With the redirect response mode there are more opportunities for the access token to be leaked and it could be said that there's more responsibilities for the client application in order to do it right.
One of the consequences of using the redirect is that the access token will be accessible in the browser address bar, which can expose it to the resource owner (end-user) and although not a direct concern it can allow the end-user to do something insecure like bookmarking the URL or copy/pasting elsewhere. The client application should clear the response in the fragment as soon as it's processed to mitigate against this.
There's also the concern of the URL containing the access token being kept in browser history or leaked through the
With the web message response mode the access token is never included as part of an URL and/or shown to the end-user so this ends up with better security characteristics.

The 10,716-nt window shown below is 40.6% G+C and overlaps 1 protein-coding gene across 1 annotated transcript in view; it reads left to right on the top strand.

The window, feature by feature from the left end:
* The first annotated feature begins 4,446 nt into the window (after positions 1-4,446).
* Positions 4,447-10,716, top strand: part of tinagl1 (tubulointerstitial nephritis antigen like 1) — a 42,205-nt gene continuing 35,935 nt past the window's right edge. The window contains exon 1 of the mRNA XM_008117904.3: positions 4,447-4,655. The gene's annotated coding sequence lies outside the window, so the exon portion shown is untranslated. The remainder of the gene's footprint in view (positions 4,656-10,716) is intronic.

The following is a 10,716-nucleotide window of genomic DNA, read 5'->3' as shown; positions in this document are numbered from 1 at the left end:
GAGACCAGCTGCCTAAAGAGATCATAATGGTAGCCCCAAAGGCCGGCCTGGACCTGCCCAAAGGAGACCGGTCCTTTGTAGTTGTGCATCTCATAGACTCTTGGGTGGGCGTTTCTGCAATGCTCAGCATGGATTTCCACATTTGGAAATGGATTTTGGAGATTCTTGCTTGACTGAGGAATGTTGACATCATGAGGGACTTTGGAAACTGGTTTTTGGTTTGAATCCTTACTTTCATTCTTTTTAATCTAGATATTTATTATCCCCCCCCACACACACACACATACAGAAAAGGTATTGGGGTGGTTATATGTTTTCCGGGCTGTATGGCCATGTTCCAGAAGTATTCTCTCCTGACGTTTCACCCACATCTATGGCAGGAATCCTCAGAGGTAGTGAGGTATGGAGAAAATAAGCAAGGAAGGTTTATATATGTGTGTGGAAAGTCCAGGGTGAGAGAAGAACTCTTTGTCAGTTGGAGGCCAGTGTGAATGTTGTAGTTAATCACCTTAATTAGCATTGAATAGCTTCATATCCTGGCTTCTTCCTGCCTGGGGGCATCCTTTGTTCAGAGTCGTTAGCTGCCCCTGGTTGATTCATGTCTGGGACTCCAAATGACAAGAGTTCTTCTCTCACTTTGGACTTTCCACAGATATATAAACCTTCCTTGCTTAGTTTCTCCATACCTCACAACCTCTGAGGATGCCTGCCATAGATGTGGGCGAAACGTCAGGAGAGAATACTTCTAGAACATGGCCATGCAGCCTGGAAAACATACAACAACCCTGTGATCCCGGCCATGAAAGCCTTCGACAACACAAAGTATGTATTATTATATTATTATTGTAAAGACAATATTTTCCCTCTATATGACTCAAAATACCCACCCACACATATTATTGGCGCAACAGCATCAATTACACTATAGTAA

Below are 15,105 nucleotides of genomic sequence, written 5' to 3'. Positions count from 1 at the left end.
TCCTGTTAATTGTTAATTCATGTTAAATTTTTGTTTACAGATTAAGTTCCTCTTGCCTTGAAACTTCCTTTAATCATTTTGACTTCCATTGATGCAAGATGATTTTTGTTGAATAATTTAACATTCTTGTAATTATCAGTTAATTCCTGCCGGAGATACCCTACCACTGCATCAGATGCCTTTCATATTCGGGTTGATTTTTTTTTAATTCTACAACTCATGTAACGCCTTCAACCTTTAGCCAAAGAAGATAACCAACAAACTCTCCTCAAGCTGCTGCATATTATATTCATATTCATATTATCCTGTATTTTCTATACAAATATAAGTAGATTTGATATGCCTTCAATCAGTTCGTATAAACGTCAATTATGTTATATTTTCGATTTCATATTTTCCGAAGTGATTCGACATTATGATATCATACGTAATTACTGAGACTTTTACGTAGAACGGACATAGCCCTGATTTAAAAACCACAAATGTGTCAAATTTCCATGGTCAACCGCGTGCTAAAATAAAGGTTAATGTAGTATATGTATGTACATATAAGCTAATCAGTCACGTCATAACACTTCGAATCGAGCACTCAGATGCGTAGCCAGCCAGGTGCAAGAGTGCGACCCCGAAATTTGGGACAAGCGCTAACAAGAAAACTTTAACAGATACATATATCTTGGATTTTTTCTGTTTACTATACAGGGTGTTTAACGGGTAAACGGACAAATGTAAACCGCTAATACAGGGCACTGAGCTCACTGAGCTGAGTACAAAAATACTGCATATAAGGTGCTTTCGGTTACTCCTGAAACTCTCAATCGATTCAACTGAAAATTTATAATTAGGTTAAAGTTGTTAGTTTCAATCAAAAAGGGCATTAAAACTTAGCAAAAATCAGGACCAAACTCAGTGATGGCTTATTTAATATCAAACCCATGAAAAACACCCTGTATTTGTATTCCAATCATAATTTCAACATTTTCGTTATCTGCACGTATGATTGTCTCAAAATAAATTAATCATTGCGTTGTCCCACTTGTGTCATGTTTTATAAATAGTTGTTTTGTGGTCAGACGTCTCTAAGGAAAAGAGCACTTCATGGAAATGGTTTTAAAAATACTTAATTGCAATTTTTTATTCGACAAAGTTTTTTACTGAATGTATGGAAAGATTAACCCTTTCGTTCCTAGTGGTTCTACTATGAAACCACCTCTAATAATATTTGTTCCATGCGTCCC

In relation to support, I can speak from the Auth0 perspective as I currently work there. There have been a few mentions about the possibility of implementing that mode, however, nothing very concrete.
It's also fair to say that, even for SPA's, with a bit of server-side collaboration you can have something with the same characteristics of the web message response mode by using the
form_post response mode. The
postMessage would be done by your JS code instead of JS code owned by the authorization server.
This response mode is indeed supported by Auth0 (see note on form post usage) and given it's a final specification it possibly also has more widespread support than the web message.